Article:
A Reliable Resource

March 15, 2013
Dependability is key at the largest water reuse facility in the U.S.

About the author: Amy McIntosh is assistant editor for Water & Wastes Digest. McIntosh can be reached at [email protected] or 847.954.7966.

Southern California’s groundwater supply is unpredictable. Because most of the supply to the groundwater basin comes from natural resources, the irregular rainfall in the area can lead to uncertainty about the future of the region’s water supply. 

The Orange County Water District (OCWD) in Fountain Valley, Calif., has combated the issue of water scarcity with a 70-million-gal-per-day (mgd) advanced water purification facility, the largest in the U.S. 

“Rather than treating wastewater as a waste, we look at it as a resource,” said Michael R. Markus, P.E., general manager of OCWD.

Collaboration & Expansion

In 1976, OCWD built Water Factory 21, a 15-mgd facility that used a reverse osmosis (RO) process to purify wastewater to near-distilled drinking water quality. Water from this facility was injected into a series of injection wells along the coast to prevent seawater from contaminating the area’s groundwater basin.

When the district planned an expansion in the early 1990s, its neighbor, the Orange Country Sanitation District (OCSD), stepped in and proposed the construction of the Groundwater Replenishment System (GWRS).

“At the time, we were looking to expand from 15 mgd, which was the old Water Factory’s capacity, to 35 mgd,” Markus said. “[OCSD] said that if we expanded the project, then they wouldn’t need to build a second ocean outfall.” 

By 2004, the districts had secured a $300 million contract to construct a 70-mgd treatment facility. Half of the water is injected into the barrier along the coast, and a $65 million pipeline sends the other 35 mgd to OCWD’s recharge facilities in Anaheim. 

The plant uses an advanced purification process to treat the secondary effluent from OCSD. The first step is a microfilitration process, which removes all bacteria, protozoa and suspended solids in the water.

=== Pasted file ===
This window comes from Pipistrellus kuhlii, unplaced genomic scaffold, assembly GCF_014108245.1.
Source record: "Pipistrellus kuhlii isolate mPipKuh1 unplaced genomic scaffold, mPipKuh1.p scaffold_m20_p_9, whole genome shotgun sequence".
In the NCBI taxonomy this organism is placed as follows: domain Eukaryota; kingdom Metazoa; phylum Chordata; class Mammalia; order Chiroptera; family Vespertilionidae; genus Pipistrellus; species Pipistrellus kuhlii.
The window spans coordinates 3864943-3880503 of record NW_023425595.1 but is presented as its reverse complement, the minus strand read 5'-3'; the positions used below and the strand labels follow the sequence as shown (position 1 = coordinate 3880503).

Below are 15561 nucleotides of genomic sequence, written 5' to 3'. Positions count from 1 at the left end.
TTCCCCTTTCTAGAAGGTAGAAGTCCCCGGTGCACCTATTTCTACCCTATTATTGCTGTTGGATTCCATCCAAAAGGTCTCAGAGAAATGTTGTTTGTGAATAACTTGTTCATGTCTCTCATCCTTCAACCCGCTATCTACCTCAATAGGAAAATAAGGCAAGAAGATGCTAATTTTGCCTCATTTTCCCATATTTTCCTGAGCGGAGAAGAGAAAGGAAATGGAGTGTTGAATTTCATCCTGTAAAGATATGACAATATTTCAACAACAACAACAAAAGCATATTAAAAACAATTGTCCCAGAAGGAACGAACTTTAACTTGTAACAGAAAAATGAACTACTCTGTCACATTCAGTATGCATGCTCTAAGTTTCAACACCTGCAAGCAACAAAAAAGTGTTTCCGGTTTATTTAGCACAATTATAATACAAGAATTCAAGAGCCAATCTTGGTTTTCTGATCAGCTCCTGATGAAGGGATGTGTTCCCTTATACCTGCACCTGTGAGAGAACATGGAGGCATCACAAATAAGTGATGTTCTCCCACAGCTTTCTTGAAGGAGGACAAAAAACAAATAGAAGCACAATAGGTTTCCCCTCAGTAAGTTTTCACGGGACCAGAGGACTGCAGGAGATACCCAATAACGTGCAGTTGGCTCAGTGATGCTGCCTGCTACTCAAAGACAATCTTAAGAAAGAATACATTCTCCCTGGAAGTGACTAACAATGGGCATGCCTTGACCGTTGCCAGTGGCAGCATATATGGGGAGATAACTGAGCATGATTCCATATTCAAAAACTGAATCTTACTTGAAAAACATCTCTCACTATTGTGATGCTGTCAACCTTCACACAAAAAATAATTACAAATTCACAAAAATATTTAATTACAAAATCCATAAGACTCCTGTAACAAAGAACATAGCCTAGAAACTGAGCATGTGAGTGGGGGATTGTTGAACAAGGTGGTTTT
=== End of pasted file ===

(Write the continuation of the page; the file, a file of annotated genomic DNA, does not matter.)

Next, an RO process removes any dissolved minerals, viruses or pharmaceuticals. The final process is an ultraviolet light, followed by addition of hydrogen peroxide to render any remaining contaminants neutral. 

OCWD’s permit requires testing for more than 400 compounds, including all 16 pharmaceuticals—all of which are found at non-detectable levels.

The facility went online in January 2008. 

Smooth Operations

Any problems that Markus anticipated either before or after the plant went online turned out to be non-issues. The partnership between OCWD and OCSD had the potential to be challenging, but Markus said the two agencies were able to work together to create a successful treatment solution.

“When you have two different agencies [working on these types of projects], there can be a lot of contention between the two,” Markus said. “The way they operate their facility determines the water quality that we get, and they pay careful attention to make sure they’re giving us very good quality secondary effluent.”

Markus cited public perception as another potential problem that the district managed to control through an active outreach program. By educating the public and stakeholders in the project through more than 1,200 presentations in a 10-year period, OCWD has not faced any active opposition to the project.

The SCADA system was another cause for concern for Markus, as the plant was running on new software.

“The process control system really is the key element of a membrane plant because these things have to be just about fully automated to be able to run effectively,” Markus said.

Thanks to in-house programmers, OCWD staff has been able to handle any software upgrades and take care of any problems that arise.

Since the development of the GWRS, OCWD has been less reliant on imported water from Northern California and the Colorado River. Markus also sees the energy savings resulting from recycling effluent as a benefit for the district.

“We can produce the water for about half the energy it takes to bring imported water into Southern California and about a third of what it would take to desalinate seawater,” Markus said. “So there’s tremendous energy efficiency in going to recycled water first.”

The district recently celebrated the fifth anniversary of the GWRS and currently is in the middle of a three-year project that will expand the facility to a capacity of 100 mgd.

“Currently, recycled water accounts for
about 20% of the supply to the groundwater basin; by the time we’ve completed the expansion, it’ll be about a third of the supply,” Markus said. “The project itself is significant in that it’s the largest planned indirect potable reuse project in the world.”

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About the Author

Amy McIntosh

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